Blog Tags: Mammalodon
An Australian paleobiologist has made a curious discovery about the origins of baleen whales. Studying the 25-million-year-old fossil of a primitive toothed baleen whale, Mammalodon colliveri, Dr. Erich Fitzgerald hypothesized that the early whale used its tongue and short, blunt snout to suck small prey from sand and mud on the seafloor. Yummy.
Fitzgerald’s work supports Darwin's notion that some of the earliest baleen whales may have been mudsuckers before they were filter-feeders.
And apparently the three-meter-long Mammalodon was actually a dwarf, though its name brings to mind its relative, the blue whale -- the largest animall in the history of the world.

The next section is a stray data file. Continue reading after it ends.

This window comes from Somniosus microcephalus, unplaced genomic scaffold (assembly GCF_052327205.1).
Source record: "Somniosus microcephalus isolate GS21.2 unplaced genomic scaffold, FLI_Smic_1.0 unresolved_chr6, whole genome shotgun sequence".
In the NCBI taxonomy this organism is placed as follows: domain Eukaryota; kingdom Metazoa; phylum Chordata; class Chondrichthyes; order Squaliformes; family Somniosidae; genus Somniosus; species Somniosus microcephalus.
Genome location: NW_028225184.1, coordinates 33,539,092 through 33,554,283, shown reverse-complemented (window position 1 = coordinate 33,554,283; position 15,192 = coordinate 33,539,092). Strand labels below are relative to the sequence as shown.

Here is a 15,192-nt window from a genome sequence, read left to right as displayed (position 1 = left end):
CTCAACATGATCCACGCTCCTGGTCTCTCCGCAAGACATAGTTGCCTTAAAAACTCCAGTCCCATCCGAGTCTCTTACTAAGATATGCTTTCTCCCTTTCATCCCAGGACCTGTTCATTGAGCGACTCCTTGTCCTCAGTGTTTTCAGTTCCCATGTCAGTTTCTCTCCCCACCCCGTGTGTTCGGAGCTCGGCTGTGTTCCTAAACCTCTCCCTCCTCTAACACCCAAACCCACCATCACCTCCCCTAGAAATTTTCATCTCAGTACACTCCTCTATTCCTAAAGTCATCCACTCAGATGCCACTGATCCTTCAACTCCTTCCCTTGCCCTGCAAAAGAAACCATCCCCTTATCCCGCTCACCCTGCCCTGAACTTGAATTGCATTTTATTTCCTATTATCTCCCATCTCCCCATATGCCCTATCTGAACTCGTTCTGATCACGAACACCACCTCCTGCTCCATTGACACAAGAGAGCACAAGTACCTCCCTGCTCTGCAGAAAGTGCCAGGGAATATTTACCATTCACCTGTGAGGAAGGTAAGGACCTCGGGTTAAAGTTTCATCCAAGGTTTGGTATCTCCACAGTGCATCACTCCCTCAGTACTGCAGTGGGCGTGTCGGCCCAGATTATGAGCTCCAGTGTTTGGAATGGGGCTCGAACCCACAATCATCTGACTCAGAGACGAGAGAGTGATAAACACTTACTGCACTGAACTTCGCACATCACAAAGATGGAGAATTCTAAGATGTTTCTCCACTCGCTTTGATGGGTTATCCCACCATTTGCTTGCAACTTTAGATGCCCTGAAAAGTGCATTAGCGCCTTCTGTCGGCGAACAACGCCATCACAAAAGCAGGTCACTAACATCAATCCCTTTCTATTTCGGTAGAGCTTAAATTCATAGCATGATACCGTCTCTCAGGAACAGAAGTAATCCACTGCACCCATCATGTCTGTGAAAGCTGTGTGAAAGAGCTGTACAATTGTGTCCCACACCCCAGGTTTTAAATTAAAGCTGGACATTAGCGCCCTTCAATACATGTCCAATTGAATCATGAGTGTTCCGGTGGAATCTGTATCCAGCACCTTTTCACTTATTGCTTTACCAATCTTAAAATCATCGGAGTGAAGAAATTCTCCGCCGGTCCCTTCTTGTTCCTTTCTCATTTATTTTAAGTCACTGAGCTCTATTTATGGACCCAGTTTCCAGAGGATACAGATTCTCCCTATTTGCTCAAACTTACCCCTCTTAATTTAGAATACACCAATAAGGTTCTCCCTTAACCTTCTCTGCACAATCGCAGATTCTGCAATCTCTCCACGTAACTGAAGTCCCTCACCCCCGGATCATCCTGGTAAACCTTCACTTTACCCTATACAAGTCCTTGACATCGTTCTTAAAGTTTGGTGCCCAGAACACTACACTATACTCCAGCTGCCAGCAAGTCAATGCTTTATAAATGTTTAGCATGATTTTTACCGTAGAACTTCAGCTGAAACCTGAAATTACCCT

As Dr. Fitzgerald said, “Clearly the seas off southern Australia were a cradle for the evolution of a variety of tiny, weird whales that seem to have lived nowhere else.”
- Photos: Oceana in Belize Exposes Belizean Youth to the Wonder of the Sea Posted Wed, August 27, 2014
- Conservation Groups Plan Lawsuit to Protect Sperm Whales Posted Fri, August 29, 2014
- Chile Cancels September Crustacean Trawl to Protect Common Hake Posted Tue, August 26, 2014
- Ocean Roundup: Florida Receives Federal Help for Oyster Recovery, Climate Change Linked to Iceland’s Puffin Decline, and More Posted Thu, August 28, 2014
- Ocean Roundup: Methane Seeping from U.S. Atlantic Seafloor, Iceland’s Caught Scores of Endangered Fin Whales, and More Posted Mon, August 25, 2014